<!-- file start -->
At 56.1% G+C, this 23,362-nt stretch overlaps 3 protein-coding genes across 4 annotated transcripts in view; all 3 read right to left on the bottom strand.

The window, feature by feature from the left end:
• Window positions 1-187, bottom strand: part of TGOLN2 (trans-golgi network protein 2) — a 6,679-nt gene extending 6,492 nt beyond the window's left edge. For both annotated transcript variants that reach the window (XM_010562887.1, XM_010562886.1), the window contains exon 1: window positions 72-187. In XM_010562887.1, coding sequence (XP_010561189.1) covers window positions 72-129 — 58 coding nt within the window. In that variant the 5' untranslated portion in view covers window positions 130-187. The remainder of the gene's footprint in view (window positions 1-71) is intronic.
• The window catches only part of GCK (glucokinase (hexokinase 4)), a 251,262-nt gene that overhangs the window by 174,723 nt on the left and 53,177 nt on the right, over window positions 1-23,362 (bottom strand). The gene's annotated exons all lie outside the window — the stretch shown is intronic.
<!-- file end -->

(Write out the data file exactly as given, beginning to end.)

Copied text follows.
At 56.1% G+C, this 23,362-nt stretch overlaps 3 protein-coding genes across 4 annotated transcripts in view; all 3 read right to left on the bottom strand.

The window, feature by feature from the left end:
• Window positions 1-187, bottom strand: part of TGOLN2 (trans-golgi network protein 2) — a 6,679-nt gene extending 6,492 nt beyond the window's left edge. For both annotated transcript variants that reach the window (XM_010562887.1, XM_010562886.1), the window contains exon 1: window positions 72-187. In XM_010562887.1, coding sequence (XP_010561189.1) covers window positions 72-129 — 58 coding nt within the window. In that variant the 5' untranslated portion in view covers window positions 130-187. The remainder of the gene's footprint in view (window positions 1-71) is intronic.
• The window catches only part of GCK (glucokinase (hexokinase 4)), a 251,262-nt gene that overhangs the window by 174,723 nt on the left and 53,177 nt on the right, over window positions 1-23,362 (bottom strand). The gene's annotated exons all lie outside the window — the stretch shown is intronic.